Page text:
Human life needed a home to evolve in, meaning a planet, which in turn needed a solar system, which in turn needed stars, interstellar dust, viable stable atoms, and so forth, all the way down the line to the big bang. It’s very suspicious that there were no hitches along the way. Very small hitches would have made it impossible for the most complex molecule in the known cosmos–human DNA, with its 3 billion base pairs–to evolve.

To compound the paradox, there are other enormous gaps in the models we apply every day to explain reality, among them:

  • No one knows what came before the big bang because “before” implies time, and time didn’t necessarily exist before the moment of creation. In fact, the very question only makes sense when time exists, not “before” time existed.
  • In a similar way, no one knows what lies outside the universe, because “outside” applies to space in the sense of a box that has an inside and outside, whereas such space can’t apply before the big bang occurred. How can there be space outside space?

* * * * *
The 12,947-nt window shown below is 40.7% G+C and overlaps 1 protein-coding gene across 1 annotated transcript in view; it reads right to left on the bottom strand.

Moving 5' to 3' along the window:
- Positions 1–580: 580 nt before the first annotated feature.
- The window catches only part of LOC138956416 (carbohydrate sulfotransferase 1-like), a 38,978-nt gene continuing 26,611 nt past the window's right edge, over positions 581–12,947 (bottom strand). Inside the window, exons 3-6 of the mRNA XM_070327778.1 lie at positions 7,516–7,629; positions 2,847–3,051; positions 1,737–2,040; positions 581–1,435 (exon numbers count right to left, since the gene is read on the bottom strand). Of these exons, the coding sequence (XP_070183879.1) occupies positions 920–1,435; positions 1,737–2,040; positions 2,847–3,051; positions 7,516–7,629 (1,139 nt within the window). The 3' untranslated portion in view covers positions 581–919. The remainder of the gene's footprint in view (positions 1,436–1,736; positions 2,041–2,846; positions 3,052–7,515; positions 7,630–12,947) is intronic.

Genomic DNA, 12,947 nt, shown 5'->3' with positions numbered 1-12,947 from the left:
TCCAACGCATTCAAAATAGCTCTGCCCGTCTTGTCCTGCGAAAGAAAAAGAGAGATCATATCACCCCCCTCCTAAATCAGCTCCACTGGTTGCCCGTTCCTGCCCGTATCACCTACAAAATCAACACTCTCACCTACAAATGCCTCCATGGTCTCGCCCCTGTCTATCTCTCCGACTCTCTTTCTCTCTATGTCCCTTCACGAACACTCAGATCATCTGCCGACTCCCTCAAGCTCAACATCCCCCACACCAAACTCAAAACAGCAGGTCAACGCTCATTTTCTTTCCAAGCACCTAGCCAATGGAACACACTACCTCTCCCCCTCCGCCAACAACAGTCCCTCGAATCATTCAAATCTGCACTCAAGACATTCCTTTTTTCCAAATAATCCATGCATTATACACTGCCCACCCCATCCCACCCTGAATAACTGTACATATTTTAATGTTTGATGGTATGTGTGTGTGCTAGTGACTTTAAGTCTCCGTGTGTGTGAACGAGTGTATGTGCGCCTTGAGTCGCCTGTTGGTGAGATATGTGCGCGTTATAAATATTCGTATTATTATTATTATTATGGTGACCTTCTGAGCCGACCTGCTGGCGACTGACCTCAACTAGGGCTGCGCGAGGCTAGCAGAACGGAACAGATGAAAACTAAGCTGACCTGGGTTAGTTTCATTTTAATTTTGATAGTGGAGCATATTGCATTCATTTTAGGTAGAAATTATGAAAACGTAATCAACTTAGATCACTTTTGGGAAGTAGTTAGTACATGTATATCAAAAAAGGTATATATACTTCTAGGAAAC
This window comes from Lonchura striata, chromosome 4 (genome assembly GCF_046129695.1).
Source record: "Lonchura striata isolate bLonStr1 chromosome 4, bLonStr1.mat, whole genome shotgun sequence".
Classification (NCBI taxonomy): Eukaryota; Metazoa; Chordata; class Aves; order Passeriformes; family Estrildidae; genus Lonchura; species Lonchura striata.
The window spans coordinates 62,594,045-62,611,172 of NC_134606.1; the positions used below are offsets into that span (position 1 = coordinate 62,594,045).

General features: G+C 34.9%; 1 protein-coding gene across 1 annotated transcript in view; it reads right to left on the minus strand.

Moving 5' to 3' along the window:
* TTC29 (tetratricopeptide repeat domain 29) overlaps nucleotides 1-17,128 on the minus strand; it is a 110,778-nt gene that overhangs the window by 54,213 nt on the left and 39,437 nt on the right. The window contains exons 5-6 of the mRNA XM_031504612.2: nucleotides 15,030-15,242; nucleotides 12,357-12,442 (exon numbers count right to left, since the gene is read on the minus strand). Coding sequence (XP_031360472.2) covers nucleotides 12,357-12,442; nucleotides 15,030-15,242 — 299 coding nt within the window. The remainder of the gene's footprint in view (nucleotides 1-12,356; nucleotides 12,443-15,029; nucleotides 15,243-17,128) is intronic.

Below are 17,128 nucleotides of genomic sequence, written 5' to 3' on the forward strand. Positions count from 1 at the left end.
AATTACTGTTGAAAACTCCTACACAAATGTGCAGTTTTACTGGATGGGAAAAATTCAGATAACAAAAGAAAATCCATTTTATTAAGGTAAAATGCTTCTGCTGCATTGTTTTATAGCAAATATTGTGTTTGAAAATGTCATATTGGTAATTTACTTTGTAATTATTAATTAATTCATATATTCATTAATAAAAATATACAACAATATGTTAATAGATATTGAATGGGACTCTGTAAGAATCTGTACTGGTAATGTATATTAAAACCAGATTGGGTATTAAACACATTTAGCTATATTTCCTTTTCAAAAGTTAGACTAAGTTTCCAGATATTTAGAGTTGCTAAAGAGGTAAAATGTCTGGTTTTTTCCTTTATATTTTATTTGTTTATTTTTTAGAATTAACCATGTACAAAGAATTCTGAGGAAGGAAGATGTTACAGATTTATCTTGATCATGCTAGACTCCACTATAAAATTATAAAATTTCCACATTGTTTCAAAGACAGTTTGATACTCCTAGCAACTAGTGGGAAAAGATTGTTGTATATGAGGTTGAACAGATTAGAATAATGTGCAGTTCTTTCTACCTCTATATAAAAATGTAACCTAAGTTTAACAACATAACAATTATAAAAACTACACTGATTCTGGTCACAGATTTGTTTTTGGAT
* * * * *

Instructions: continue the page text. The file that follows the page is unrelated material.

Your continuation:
• No one knows where cause-and-effect came from. Cause and effect both depend on something happening “before” to cause something else “after.” This ties us to a linear scheme that can’t step outside time, even though we can compute mathematically that the quantum world doesn’t seem to work by linear cause and effect–perhaps not any kind of cause and effect.
  • No one knows where meaning came from. If the universe evolved by random events that are meaningless, how did we humans arrive at meaning, purpose, design, and the concept of evolution? These concepts are fundamental everyday realities. This problem of locating the origin of meaning is tied to an even bigger one:  no one can explain how an unconscious universe came up with consciousness. It’s not as if the ordinary molecules of salt, water, sugar, and other basic components of the brain suddenly learned to think.